NASHVILLE (AP) — A new liquor store ordinance in Memphis and one in the works for Jackson could serve as a model for a state law.
State Rep. Jimmy Eldridge, R-Jackson, said he is drafting a bill to present to the General Assembly in January. The proposal will be similar to an ordinance enacted by the Memphis City Council and one that passed first reading unanimously by the Jackson City Council.
The measures ban anyone under 21 from entering liquor stores without a parent, legal guardian or spouse who is of age.
Jackson liquor store owner Bob Lindsey told The Commercial Appeal the owners of all 12 liquor stores in the city support the Jackson measure (http://bit.ly/vepSjZ ). Lindsey heads the Jackson Wine and Spirits Retailers Association.
He said it's common to see people who are under the legal drinking age of 21 come into stores with an older friend to buy alcohol for them.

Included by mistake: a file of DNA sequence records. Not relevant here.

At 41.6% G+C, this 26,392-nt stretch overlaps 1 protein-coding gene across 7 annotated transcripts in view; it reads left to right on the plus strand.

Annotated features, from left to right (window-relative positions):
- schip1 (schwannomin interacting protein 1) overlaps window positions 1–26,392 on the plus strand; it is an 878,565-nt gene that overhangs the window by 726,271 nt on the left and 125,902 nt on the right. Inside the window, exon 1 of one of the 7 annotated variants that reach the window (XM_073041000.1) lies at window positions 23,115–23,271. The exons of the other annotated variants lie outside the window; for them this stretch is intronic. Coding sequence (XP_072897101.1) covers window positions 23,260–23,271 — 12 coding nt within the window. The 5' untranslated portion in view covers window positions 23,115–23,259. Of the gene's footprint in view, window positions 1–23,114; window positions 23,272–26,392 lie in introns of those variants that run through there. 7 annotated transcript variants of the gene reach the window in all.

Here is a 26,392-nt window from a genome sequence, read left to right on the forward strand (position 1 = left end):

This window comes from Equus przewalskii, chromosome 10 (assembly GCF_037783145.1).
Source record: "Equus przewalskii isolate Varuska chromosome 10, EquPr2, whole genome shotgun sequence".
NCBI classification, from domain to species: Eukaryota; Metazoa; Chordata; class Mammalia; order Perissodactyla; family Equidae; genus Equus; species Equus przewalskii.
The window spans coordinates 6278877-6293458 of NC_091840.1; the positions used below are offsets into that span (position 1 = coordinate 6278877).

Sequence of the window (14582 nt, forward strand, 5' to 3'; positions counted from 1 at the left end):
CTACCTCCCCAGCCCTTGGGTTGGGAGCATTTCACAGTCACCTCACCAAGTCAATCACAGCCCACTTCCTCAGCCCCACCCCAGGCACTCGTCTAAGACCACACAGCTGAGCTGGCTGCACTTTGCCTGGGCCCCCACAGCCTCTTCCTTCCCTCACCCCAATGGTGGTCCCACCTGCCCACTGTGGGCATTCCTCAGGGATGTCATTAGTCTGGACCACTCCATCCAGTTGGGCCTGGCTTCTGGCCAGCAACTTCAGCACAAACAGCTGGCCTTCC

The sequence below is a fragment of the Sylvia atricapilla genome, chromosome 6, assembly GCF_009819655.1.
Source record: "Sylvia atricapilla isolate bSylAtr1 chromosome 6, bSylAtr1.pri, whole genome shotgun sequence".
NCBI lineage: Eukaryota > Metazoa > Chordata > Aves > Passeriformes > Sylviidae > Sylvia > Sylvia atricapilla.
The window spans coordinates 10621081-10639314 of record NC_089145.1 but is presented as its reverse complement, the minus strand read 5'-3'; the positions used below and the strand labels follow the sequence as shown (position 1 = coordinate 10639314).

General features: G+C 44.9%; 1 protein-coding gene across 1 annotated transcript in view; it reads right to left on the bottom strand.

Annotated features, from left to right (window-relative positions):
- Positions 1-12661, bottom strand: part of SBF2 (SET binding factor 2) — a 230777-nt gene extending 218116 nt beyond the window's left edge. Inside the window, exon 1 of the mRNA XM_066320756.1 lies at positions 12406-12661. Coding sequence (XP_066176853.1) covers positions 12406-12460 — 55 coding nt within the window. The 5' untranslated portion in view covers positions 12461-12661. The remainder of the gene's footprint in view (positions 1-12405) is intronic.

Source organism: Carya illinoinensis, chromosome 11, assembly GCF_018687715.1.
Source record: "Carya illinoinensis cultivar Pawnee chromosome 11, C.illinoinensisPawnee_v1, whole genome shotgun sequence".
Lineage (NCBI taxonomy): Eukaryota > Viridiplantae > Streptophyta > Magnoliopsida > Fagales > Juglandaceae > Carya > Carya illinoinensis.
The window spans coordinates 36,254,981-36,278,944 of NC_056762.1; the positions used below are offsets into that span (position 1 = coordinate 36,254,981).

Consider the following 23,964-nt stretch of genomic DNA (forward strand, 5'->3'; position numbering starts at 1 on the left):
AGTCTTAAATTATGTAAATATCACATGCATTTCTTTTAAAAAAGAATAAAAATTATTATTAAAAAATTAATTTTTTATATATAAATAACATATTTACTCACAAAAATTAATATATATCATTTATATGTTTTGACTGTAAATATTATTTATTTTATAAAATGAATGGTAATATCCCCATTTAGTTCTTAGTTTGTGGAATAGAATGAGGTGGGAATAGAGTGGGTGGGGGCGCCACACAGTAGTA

"We see this every day — groups of young people come in, a 21-year-old comes in with 18-year-olds, 17-year-olds, and they load up and the 21-year-old makes the purchase," he said.
Lindsey said his former job as a Tennessee state trooper is a factor in his desire to make it harder for minors to obtain alcohol. He recalled working a crash in which three star McNairy County athletes were killed on the night of their high school graduation.
"Are we going to stop underage drinking? No, but this will help," Lindsey said.
Eldridge said he is working on a similar proposal to present to fellow legislators. Meanwhile, Lindsey said there will be a statewide effort to support the idea.
Among those who spoke in support of the Jackson measure on Tuesday was Blake McMeans, who was a rising tennis star when he was driving home from a bar in 1994 and struck a tree. He now campaigns against drunken driving from his wheelchair, addressing school and youth groups.
Information from: The Commercial Appeal, http://www.commercialappeal.com